Loyalist paramilitaries have been blamed for shooting a 15-year-old schoolboy in Northern Ireland.
A masked gang, one of whom was wielding a baseball bat, forced their way into a house in the staunchly loyalist Harpurs Hill area of Coleraine, Co Londonderry, and shot the boy - one of the paramilitaries' youngest victims.
The attack, branded morally reprehensible by senior police, has raised questions about the legitimacy of loyalist ceasefires.
SDLP Assembly member John Dallat said: "I would ask the chief constable, in light of this attack to revise his position in respect of loyalist paramilitaries who are clearly flouting the terms of their ceasefire.
"Gangs of this nature must not be allowed to abuse members of this community and deliver their perverse concept of 'justice'."
Since last June, 69 people have been arrested for so-called punishment or paramilitary-type attacks - 18 of whom have been charged and six convicted to date.
DUP MP for East Londonderry Gregory Campbell said: "No-one has the right to take the law into their own hands."
"Those who carry-out so-called punishment attacks must understand that they are not the police. If there are allegations of anti-social behaviour, then they should be report to the proper authorities."
It is understood the schoolboy was visiting the house at Glebe Avenue where he was targeted by three men just before 5am today and was not from the Harpurs Hill area.
He was rushed to the nearby Causeway Hospital but was later transferred to the Royal Victoria Hospital in Belfast where he spent several hours in surgery.
A spokeswoman for the Belfast Health Trust described his condition as stable.
Mayor of Coleraine David Harding said the community had been left shocked by the brutal nature of the attack - the second in the area in recent weeks.
He said: "There is absolutely no place for guns and violence in Coleraine.The people of this town want nothing to do with these reminders of our past and simply want to live their lives in peace with their neighbours and bring up their families free from violence and the fear of violence."
Police Service of Northern Ireland (PSNI) Assistant Chief Constable Will Kerr, described the attack as madness, but said it was too early to identify any suspects.
He said: "Anybody who thinks shooting a 15-year-old progresses any legitimate aim, it is just absolute madness, it really is, the shooting of children.
Mr Kerr said the issue of ongoing vigilante-style paramilitary shootings was of significant concern to the PSNI and the Policing Board.
"There is no place in any modern, any way civil society for the shooting of children. It is not just a crime, it is morally reprehensible and we will continue to chase those people and continue to put people before the courts."
The schoolboy attack comes only weeks after 24-year-old Jemma McGrath was left fighting for her life after being gunned down by the Ulster Volunteer Force (UVF) in east Belfast. They UVF have also been blamed for orchestrating street violence during which hundreds of police officers were attacked.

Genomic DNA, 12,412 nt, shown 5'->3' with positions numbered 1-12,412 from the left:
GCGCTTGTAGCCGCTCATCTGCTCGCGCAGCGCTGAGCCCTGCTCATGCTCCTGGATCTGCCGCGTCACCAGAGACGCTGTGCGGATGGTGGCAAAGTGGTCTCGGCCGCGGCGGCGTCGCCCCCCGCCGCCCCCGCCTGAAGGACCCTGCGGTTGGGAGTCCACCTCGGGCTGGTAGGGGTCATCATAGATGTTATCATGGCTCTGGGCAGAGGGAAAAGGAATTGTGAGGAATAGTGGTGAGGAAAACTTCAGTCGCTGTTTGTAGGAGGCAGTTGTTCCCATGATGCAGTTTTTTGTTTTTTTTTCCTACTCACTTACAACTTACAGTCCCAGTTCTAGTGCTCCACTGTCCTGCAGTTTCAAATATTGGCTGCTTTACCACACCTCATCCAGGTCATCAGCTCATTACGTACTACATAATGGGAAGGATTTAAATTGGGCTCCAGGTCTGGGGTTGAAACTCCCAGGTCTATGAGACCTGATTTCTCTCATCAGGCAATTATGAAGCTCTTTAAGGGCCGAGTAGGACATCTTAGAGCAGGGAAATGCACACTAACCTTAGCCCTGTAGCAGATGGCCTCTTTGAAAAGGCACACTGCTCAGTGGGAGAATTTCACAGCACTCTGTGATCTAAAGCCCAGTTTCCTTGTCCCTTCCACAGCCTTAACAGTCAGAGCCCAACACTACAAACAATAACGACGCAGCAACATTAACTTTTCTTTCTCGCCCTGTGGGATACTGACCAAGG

PSNI chief constable Matt Baggott was criticised after he said the UVF ceasefire had not been broken despite the upsurge in violence and criminality.
The Police Federation, which represents thousands of rank and file officers has insisted the ceasefire has been broken. Its chairman Terry Spence said they had been linked to a series of attempted murders and mafia-style activities.
"They're holding local communities to ransom. On the basis of that, we as a federation have called for the respecification of the UVF (stating that its ceasefire is over)," he said.
But senior police officers said deciding the legitimacy of the UVF's ceasefire was a matter for politicians.
In a statement, the Northern Ireland Office said that as an organisation the UVF was not considered to have broken its ceasefire.
A spokeswoman said: "The Secretary of State (Theresa Villiers) has been briefed by PSNI that while individual members of loyalist paramilitary organisations have been involved in recent acts of violence or criminality, their assessment remains that, as an organisation, there is no evidence of any change in status of the UVF ceasefire.
"The Secretary of State keeps these matters under constant review and remains in regular contact with the chief constable."
Meanwhile, East Belfast Alliance Party MP Naomi Long has called for an independent body established by the British and Irish Governments to review levels of paramilitary violence during the peace process to be revived because of the threat.
It comes after a weekend of violence in which a police patrol was pipe bombed in Co Tyrone and Ms Long's east Belfast offices were petrol bombed.
Her centrist party has been targeted on a number of occasions following loyalist outrage at a Belfast City Council decision last year to limit the flying of the Union flag at City Hall. Alliance has condemned the litany of threats as fascist.
Alliance MLA Chris Lyttle told the Stormont Assembly some politicians had not gone far enough in opposing extremism.
"Whilst PSNI officers place their lives on the line in service to this community in response to these attacks the language and actions of some elected representatives in our community have in my opinion fallen short of what is required from them with regards to support for the PSNI and the rule of law and democracy," he said.